Suppose the doctor told you that you had lung cancer. Would you feel content to ignore his diagnosis if you found out he was a smoker? Of course not. Why? Because the fact that he is a smoker doesn't change whether or not you have cancer.
Or let us suppose for a moment that the atheists have it right, and there is no God. No supernatural realm exists. Would God suddenly spring into existence if atheists began acting like a bunch of arrogant jerks? Of course not. Why? Because the way atheists behave doesn't change whether or not God exists.
Finally, suppose that no Christians were hypocrites. Would that, by itself, make Christianity true? Of course not.
I hope you can see the point I am trying to make. The claims of Christianity are either true or false. And they are true or false independent of how Christians behave. Sure, it is deeply troubling that people (like me) who claim to follow Jesus behave badly (although that is actually consistent with a Christian view of humanity--we are all sinners and continue to wrestle with the flesh), but that does not make the claims of Christianity false.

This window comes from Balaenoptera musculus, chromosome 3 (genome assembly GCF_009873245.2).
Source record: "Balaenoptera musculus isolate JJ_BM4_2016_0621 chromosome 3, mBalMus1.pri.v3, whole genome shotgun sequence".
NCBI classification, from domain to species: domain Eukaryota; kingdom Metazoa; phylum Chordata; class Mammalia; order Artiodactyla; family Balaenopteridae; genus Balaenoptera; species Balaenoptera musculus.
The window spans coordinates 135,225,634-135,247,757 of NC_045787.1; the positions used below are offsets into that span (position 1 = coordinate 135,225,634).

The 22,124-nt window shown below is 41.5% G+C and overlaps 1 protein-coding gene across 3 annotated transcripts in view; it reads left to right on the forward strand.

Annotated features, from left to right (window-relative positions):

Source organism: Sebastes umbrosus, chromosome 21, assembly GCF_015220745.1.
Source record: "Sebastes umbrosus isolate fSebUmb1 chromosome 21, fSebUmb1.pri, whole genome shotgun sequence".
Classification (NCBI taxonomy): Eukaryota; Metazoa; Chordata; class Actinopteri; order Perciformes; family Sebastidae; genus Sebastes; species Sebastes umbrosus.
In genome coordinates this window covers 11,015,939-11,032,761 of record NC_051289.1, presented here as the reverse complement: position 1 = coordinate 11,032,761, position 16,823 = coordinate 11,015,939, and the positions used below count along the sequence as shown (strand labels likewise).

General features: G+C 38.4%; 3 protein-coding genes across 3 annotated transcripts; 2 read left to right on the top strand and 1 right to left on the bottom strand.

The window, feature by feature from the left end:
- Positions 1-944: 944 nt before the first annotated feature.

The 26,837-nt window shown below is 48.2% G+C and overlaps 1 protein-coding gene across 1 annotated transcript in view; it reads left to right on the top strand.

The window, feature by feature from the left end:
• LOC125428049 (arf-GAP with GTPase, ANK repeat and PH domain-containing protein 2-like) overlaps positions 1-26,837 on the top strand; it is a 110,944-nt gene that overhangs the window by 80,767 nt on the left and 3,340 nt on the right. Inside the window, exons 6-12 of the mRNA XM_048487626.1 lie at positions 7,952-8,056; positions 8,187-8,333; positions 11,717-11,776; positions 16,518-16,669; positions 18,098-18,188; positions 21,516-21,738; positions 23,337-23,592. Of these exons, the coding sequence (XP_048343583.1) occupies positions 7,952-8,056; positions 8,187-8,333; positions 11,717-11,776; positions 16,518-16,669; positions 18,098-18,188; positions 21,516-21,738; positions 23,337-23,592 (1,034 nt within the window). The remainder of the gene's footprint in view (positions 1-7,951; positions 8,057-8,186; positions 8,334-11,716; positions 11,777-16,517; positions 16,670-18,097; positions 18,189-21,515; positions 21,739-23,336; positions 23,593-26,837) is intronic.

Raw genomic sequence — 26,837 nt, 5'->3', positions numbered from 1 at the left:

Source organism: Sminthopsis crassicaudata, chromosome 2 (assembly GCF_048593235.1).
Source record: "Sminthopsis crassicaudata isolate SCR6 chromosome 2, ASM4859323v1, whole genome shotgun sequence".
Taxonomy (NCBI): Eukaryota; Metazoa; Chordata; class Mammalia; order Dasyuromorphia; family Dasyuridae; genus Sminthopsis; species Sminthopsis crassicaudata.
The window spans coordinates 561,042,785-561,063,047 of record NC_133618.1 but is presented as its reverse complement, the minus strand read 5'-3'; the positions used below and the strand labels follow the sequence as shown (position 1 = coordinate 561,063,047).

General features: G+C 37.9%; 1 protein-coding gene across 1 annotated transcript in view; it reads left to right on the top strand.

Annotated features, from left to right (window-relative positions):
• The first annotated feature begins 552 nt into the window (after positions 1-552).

I would like to make one other brief observation here. I think that this objection reveals a serious problem with the way Christianity (and truth in general) has come to be viewed in modern, western culture. Christianity is viewed less as a set of claims (about reality) and more as a commodity. On this view, it doesn't even matter if the claims of Christianity are true or false, because people are decreasingly interested in truth and increasingly interested in utility. I don't care if it's true. What I want to know is, does it work (for me)? Does it do what I want it to do? If so, then it is worth owning. If not, throw it away. That might be an appropriate way to approach purchasing a cell phone, it is a terrible way of deal with claims about ultimate reality.